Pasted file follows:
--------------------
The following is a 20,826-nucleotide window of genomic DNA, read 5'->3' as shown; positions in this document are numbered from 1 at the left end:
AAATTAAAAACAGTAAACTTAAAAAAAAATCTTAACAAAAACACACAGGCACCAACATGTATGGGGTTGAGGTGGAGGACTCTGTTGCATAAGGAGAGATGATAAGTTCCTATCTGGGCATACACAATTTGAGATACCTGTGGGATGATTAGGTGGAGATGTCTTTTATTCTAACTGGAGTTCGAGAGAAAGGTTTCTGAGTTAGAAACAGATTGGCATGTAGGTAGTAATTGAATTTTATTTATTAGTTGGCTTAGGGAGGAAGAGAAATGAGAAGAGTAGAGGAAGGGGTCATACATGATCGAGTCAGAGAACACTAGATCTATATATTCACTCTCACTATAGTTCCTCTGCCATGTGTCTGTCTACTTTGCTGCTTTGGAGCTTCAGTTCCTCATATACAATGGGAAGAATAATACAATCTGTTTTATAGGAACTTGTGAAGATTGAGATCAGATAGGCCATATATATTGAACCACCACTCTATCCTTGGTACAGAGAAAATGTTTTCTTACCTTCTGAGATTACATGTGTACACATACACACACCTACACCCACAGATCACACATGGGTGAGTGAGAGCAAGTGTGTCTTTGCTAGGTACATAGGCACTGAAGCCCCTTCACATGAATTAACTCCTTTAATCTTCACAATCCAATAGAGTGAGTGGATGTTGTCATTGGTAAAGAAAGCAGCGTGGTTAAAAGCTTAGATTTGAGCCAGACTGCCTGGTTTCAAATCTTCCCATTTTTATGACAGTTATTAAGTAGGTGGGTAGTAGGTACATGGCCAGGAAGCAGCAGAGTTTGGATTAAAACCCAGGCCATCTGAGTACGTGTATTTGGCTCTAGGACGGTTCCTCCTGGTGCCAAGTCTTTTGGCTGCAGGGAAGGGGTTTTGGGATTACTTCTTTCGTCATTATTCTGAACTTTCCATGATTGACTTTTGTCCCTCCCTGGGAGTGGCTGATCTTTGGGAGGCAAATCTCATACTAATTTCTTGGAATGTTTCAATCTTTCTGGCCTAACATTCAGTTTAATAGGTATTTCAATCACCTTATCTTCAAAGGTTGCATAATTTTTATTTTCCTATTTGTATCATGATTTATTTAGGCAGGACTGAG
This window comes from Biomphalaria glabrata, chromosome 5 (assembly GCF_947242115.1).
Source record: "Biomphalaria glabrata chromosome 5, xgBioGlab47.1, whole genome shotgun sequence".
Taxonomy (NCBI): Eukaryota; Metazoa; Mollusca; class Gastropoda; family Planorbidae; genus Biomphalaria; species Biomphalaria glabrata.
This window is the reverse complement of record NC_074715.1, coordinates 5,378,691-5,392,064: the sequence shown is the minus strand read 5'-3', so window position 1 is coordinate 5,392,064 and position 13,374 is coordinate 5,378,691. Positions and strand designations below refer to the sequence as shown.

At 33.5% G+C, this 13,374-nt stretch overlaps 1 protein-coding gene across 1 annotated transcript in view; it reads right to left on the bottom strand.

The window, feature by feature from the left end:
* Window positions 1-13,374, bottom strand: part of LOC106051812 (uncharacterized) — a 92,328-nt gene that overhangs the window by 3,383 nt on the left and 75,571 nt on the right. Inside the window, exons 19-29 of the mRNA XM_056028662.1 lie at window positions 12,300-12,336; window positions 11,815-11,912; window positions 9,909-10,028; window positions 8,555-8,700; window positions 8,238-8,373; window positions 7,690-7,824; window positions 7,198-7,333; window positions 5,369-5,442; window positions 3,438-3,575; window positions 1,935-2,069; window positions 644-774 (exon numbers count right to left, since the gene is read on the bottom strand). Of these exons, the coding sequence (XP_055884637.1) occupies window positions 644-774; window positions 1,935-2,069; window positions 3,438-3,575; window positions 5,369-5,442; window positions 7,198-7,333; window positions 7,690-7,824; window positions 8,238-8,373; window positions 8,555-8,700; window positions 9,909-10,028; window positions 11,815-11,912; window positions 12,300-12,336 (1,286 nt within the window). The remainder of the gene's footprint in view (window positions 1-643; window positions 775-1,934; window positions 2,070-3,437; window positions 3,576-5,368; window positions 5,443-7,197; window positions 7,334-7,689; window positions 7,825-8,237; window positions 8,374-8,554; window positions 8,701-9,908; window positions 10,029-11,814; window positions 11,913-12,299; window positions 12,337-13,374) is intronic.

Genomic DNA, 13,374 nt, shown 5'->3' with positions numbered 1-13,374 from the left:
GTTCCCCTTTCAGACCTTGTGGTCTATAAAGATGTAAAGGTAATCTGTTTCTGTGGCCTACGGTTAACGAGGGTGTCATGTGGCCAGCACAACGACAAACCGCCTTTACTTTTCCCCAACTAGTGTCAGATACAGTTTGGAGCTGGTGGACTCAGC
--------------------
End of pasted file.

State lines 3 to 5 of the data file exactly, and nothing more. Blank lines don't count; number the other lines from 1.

This window comes from Biomphalaria glabrata, chromosome 5 (assembly GCF_947242115.1).
Source record: "Biomphalaria glabrata chromosome 5, xgBioGlab47.1, whole genome shotgun sequence".
Taxonomy (NCBI): Eukaryota; Metazoa; Mollusca; class Gastropoda; family Planorbidae; genus Biomphalaria; species Biomphalaria glabrata.